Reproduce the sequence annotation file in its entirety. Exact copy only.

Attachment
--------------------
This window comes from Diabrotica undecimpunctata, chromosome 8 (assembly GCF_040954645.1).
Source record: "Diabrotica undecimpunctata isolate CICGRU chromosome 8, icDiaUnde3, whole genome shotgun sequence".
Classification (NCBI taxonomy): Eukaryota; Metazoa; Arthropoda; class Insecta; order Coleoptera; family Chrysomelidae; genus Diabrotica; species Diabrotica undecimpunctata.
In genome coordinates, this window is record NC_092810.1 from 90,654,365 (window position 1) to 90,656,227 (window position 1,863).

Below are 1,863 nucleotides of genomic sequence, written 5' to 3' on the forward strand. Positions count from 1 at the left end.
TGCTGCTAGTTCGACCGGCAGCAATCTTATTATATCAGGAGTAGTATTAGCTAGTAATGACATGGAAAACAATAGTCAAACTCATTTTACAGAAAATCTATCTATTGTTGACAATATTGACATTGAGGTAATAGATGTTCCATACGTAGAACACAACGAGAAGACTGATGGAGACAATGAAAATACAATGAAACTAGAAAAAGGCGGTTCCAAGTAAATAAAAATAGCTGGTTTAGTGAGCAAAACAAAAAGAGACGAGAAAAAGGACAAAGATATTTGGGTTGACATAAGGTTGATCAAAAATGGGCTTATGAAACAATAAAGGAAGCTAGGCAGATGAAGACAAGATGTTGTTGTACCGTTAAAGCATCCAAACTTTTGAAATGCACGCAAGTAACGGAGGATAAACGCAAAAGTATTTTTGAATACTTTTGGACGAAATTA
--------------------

This window comes from Diabrotica undecimpunctata, chromosome 8 (assembly GCF_040954645.1).
Source record: "Diabrotica undecimpunctata isolate CICGRU chromosome 8, icDiaUnde3, whole genome shotgun sequence".
Classification (NCBI taxonomy): Eukaryota; Metazoa; Arthropoda; class Insecta; order Coleoptera; family Chrysomelidae; genus Diabrotica; species Diabrotica undecimpunctata.
In genome coordinates, this window is record NC_092810.1 from 90,654,365 (window position 1) to 90,656,227 (window position 1,863).

Below are 1,863 nucleotides of genomic sequence, written 5' to 3' on the forward strand. Positions count from 1 at the left end.
TGCTGCTAGTTCGACCGGCAGCAATCTTATTATATCAGGAGTAGTATTAGCTAGTAATGACATGGAAAACAATAGTCAAACTCATTTTACAGAAAATCTATCTATTGTTGACAATATTGACATTGAGGTAATAGATGTTCCATACGTAGAACACAACGAGAAGACTGATGGAGACAATGAAAATACAATGAAACTAGAAAAAGGCGGTTCCAAGTAAATAAAAATAGCTGGTTTAGTGAGCAAAACAAAAAGAGACGAGAAAAAGGACAAAGATATTTGGGTTGACATAAGGTTGATCAAAAATGGGCTTATGAAACAATAAAGGAAGCTAGGCAGATGAAGACAAGATGTTGTTGTACCGTTAAAGCATCCAAACTTTTGAAATGCACGCAAGTAACGGAGGATAAACGCAAAAGTATTTTTGAATACTTTTGGACGAAATTA